Base pay will increase 3 percent in the first year and 2 percent in each of the next two years, with language that bars the city from rescinding raises as it did last year. But these increases are counterbalanced by uncompensated additional days in a longer school year.
Another concession concerns what happens to teachers who are laid off--an important question for teachers in a school district that has slated so many schools for closure or "turnaround." The contract stipulates that half of new teachers hired must be displaced CTU members--but it decreases time teachers remain in the displaced teachers' pool with full pay and benefits from 10 months to five.
These concessions are tough to swallow, especially for teachers in schools in poor neighborhoods that are likely to face the threat of closure. And they are a disappointment after such an incredible mobilization throughout the strike.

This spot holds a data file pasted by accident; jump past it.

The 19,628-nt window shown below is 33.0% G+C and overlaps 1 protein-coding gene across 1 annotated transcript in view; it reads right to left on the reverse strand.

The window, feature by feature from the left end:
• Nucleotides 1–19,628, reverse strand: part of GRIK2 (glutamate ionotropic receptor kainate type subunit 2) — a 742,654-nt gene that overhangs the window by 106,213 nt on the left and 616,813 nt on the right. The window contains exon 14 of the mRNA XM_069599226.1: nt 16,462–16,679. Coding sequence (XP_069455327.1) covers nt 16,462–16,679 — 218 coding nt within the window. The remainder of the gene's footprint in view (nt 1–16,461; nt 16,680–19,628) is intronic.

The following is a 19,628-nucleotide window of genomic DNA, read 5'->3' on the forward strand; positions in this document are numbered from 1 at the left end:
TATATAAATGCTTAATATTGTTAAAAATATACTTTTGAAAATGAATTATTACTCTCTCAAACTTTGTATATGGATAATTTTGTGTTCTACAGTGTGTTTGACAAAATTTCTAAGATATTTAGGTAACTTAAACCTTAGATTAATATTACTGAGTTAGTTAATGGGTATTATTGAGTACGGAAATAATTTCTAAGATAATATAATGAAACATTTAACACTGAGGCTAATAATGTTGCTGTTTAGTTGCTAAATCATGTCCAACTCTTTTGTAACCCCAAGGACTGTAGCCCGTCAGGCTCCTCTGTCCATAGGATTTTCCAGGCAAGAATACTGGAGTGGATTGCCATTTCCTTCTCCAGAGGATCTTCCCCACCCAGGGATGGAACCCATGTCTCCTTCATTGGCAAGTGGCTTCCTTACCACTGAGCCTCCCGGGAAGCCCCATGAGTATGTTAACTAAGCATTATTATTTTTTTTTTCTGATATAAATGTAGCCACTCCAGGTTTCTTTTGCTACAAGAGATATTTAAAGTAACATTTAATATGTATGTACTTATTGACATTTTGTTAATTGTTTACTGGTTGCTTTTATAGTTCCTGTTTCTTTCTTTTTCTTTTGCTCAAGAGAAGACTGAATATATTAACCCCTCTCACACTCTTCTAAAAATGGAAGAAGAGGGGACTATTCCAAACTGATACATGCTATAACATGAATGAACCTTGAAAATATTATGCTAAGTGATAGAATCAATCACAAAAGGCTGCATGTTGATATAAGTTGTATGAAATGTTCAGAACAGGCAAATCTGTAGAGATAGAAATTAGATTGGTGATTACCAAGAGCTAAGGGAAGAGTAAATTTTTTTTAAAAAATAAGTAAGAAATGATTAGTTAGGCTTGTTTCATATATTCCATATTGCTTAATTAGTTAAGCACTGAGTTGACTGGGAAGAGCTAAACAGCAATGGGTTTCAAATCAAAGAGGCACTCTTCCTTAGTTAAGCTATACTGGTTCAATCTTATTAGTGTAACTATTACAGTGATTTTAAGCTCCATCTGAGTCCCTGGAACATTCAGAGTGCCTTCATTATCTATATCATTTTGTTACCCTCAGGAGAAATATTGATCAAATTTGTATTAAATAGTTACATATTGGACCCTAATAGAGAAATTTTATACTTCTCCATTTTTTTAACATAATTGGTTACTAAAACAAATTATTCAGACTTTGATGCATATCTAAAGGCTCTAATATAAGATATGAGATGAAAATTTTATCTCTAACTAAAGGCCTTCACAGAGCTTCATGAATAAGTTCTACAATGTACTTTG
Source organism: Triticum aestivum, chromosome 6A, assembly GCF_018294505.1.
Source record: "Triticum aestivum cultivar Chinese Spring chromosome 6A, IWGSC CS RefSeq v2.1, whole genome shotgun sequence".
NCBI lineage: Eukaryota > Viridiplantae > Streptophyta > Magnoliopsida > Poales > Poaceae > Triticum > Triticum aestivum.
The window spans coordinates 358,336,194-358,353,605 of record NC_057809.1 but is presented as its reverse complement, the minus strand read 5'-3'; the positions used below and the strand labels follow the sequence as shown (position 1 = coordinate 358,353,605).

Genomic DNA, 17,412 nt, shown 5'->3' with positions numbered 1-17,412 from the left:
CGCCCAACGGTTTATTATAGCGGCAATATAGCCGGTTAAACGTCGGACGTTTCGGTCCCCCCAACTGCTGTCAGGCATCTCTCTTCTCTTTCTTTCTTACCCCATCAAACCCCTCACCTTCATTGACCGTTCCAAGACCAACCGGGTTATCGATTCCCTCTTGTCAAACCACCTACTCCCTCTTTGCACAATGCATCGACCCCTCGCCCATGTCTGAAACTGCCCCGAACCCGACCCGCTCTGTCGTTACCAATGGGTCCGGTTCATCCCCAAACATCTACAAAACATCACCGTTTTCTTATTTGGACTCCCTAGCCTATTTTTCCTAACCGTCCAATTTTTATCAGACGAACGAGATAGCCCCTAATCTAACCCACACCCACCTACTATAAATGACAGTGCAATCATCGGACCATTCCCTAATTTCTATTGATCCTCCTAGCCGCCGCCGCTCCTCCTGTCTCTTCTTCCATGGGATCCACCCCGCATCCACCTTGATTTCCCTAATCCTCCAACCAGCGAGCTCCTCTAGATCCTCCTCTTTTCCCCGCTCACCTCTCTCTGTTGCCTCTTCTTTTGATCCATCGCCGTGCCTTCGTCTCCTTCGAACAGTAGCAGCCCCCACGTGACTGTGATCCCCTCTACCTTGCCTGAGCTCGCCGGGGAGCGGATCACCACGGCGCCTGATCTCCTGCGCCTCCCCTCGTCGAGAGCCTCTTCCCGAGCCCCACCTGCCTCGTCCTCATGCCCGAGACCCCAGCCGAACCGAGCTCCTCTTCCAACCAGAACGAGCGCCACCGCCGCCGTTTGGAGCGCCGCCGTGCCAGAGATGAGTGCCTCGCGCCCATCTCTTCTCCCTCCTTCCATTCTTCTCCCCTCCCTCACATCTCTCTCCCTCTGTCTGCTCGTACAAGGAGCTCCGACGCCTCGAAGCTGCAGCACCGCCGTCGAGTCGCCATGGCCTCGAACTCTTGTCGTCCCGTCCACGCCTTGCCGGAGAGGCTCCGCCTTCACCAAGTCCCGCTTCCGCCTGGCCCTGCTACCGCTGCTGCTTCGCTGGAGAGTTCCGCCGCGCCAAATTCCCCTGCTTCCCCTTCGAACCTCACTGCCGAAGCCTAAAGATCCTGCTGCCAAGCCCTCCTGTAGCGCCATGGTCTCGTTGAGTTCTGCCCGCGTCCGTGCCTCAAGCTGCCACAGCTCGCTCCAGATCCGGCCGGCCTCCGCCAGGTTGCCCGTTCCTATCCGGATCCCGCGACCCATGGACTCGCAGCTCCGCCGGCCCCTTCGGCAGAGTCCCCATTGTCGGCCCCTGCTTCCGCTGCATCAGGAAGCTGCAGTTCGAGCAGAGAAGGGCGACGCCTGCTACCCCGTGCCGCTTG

School boards across the country have put teachers in their sights in the same way. Overall, public-sector unions are getting hammered with concessions as the politicians preach austerity and sacrifice. For the CTU to have held the line in so many areas and even made some gains is practically unique--and must be recognized for the accomplishment it is.
That's why the CTU's fight has become a rallying point far beyond the borders of Chicago. Labor and political activists recognized the high stakes in this battle and the importance of the teachers' mobilization.
At every step, Rahm Emanuel--one of the most powerful Democrats in the country, with a direct line to the White House--underestimated the teachers' union and overestimated his ability to bully them into submission.
First, he got his allies in the Illinois legislature to push through an anti-union law directed specifically at the CTU, which required the union, among other things, to get 75 percent of all members to vote to authorize a strike. Emanuel's political allies boasted that there would never be another teachers' strike in Chicago. But the CTU not only met the threshold but surpassed it, with nearly 90 percent of teachers voting to authorize a strike.